There are many types and causes of a runny nose. Most people have experienced the short-term runny nose that accompanies a cold or bout with allergies. Those typically clear up on their own or with the help of over-the-counter allergy medications. Then there is the everyday constant runny nose, where you have to always grab a tissue. The condition is often worse while eating or going in and out of buildings where there are temperature changes. This is typically caused by an overactive nerve inside your nose that makes it run all the time. 

Treatment for this is a simple in-office procedure called posterior nasal nerve ablation. Watch this short video demonstrating how the procedure works. 

Runny Nose

Typically, a runny nose is caused by chronic rhinitis. There are many causes of chronic rhinitis, including allergies, irritation of the lining inside your nose, and nasal motor rhinitis, which is hyperactivity of a nerve inside your nose that makes your nose run all the time.

Post-Nasal Drainage

Mucus is usually swallowed throughout the day without you ever even knowing. But for people with post-nasal drainage (PND), it can be very problematic. Whatever the cause, it can lead to throat irritation, chronic cough, sinus problems, and more.

Post-nasal drainage is chronic drainage down the back of the throat, often associated with hoarseness, cough, clearing throat, etc. Some patients experience only a couple hours of PND in the morning; others suffer from it 24 hours a day. There are many causes of PND. The four most common causes are: having a chronic sinus infection, allergies, laryngopharyngeal reflux, and chronic rhinitis. The excessive drainage is caused by an overactive nerve in your nose that is telling your nose to produce more and more mucus.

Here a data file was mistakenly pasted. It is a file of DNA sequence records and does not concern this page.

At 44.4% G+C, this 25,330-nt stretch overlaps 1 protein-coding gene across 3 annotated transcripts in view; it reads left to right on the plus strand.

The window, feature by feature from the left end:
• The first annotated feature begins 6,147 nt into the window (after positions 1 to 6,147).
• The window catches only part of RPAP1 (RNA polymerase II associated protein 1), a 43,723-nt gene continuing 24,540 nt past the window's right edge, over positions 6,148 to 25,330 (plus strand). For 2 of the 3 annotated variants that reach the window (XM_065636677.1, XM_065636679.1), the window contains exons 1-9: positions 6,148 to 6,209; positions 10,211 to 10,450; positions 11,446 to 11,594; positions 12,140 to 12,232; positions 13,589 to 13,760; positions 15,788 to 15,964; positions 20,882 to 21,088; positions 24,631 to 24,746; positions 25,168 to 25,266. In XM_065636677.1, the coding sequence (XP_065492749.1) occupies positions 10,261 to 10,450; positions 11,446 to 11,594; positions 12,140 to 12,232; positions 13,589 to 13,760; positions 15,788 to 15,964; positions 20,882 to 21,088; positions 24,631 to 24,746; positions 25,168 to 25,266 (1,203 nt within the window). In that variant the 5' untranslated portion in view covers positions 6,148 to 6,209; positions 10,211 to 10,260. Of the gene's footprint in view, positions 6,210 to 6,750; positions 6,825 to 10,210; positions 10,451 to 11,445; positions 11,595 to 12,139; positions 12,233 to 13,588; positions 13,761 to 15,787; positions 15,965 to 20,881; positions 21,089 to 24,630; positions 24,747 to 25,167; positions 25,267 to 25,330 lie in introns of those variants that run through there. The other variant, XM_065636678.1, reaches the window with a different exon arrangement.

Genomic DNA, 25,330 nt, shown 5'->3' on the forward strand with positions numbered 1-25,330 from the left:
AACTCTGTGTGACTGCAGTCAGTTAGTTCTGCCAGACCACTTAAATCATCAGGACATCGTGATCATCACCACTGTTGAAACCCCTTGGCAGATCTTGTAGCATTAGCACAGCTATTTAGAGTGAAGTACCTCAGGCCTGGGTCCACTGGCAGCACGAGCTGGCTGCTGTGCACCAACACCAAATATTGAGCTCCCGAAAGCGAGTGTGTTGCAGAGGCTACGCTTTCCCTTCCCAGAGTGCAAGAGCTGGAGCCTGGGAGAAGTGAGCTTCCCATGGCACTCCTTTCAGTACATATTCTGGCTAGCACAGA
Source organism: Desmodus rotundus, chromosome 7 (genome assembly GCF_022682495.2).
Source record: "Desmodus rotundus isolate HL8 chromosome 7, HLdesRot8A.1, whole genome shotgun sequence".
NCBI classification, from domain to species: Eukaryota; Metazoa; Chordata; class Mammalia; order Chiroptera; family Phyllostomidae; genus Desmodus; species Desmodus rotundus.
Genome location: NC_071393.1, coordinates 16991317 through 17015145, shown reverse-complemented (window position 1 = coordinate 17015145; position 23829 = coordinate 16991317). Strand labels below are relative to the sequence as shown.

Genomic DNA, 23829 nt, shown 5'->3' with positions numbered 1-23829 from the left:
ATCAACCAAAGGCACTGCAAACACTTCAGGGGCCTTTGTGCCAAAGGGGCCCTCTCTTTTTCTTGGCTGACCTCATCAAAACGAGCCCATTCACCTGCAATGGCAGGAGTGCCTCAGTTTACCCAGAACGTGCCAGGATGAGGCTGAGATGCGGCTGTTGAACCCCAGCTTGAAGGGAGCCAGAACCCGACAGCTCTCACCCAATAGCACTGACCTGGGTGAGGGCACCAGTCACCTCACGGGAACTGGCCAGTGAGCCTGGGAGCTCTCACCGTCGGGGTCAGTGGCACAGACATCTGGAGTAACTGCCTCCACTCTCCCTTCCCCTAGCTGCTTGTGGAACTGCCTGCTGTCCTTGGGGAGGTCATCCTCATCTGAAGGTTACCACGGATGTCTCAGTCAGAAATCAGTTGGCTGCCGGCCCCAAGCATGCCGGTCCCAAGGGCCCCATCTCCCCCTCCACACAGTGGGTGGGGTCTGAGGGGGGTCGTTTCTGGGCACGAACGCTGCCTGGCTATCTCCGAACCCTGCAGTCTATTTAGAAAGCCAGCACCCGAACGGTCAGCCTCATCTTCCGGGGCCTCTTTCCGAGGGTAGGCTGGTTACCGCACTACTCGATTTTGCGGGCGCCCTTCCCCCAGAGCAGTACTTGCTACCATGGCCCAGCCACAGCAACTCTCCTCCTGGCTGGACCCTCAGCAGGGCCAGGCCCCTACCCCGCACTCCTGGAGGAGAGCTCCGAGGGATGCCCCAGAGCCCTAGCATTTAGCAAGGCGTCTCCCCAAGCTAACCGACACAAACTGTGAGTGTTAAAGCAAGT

Treatment is sometimes successful with oral medications, antihistamine nasal sprays, or nasal sprays, which act as drying agents. When these are not successful, there are surgical options such as Clarifix, an in-office procedure that's very simple. It involves freezing the overactive nerve on each side of your nose for about 30 seconds in an effort to block the signals it's sending to your nose that's causing it to run all the time.